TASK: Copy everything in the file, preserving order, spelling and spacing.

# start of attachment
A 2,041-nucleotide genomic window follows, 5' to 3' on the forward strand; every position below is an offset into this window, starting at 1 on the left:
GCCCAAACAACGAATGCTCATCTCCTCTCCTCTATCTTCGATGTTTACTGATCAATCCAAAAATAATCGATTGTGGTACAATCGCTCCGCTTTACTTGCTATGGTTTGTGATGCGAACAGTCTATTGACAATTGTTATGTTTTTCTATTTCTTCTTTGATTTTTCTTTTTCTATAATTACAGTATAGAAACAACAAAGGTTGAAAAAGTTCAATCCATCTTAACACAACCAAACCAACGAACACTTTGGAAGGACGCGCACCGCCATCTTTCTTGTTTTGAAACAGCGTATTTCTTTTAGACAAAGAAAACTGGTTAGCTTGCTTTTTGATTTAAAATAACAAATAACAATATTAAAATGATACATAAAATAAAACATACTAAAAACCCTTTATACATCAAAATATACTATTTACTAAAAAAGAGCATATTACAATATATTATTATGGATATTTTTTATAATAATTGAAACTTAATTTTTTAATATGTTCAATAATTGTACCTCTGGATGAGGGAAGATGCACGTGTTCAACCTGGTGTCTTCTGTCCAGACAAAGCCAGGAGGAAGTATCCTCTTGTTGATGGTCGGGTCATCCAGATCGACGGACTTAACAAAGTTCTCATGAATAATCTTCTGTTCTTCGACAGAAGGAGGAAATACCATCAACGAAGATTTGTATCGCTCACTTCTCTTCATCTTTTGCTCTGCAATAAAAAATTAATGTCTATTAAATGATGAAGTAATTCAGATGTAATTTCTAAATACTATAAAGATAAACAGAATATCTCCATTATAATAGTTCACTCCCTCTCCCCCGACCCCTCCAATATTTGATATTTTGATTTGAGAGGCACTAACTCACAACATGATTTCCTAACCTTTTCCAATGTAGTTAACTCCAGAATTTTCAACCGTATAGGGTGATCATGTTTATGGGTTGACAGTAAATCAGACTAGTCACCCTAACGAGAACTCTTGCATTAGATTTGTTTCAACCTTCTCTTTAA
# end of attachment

A 2,041-nucleotide genomic window follows, 5' to 3' on the forward strand; every position below is an offset into this window, starting at 1 on the left:
GCCCAAACAACGAATGCTCATCTCCTCTCCTCTATCTTCGATGTTTACTGATCAATCCAAAAATAATCGATTGTGGTACAATCGCTCCGCTTTACTTGCTATGGTTTGTGATGCGAACAGTCTATTGACAATTGTTATGTTTTTCTATTTCTTCTTTGATTTTTCTTTTTCTATAATTACAGTATAGAAACAACAAAGGTTGAAAAAGTTCAATCCATCTTAACACAACCAAACCAACGAACACTTTGGAAGGACGCGCACCGCCATCTTTCTTGTTTTGAAACAGCGTATTTCTTTTAGACAAAGAAAACTGGTTAGCTTGCTTTTTGATTTAAAATAACAAATAACAATATTAAAATGATACATAAAATAAAACATACTAAAAACCCTTTATACATCAAAATATACTATTTACTAAAAAAGAGCATATTACAATATATTATTATGGATATTTTTTATAATAATTGAAACTTAATTTTTTAATATGTTCAATAATTGTACCTCTGGATGAGGGAAGATGCACGTGTTCAACCTGGTGTCTTCTGTCCAGACAAAGCCAGGAGGAAGTATCCTCTTGTTGATGGTCGGGTCATCCAGATCGACGGACTTAACAAAGTTCTCATGAATAATCTTCTGTTCTTCGACAGAAGGAGGAAATACCATCAACGAAGATTTGTATCGCTCACTTCTCTTCATCTTTTGCTCTGCAATAAAAAATTAATGTCTATTAAATGATGAAGTAATTCAGATGTAATTTCTAAATACTATAAAGATAAACAGAATATCTCCATTATAATAGTTCACTCCCTCTCCCCCGACCCCTCCAATATTTGATATTTTGATTTGAGAGGCACTAACTCACAACATGATTTCCTAACCTTTTCCAATGTAGTTAACTCCAGAATTTTCAACCGTATAGGGTGATCATGTTTATGGGTTGACAGTAAATCAGACTAGTCACCCTAACGAGAACTCTTGCATTAGATTTGTTTCAACCTTCTCTTTAA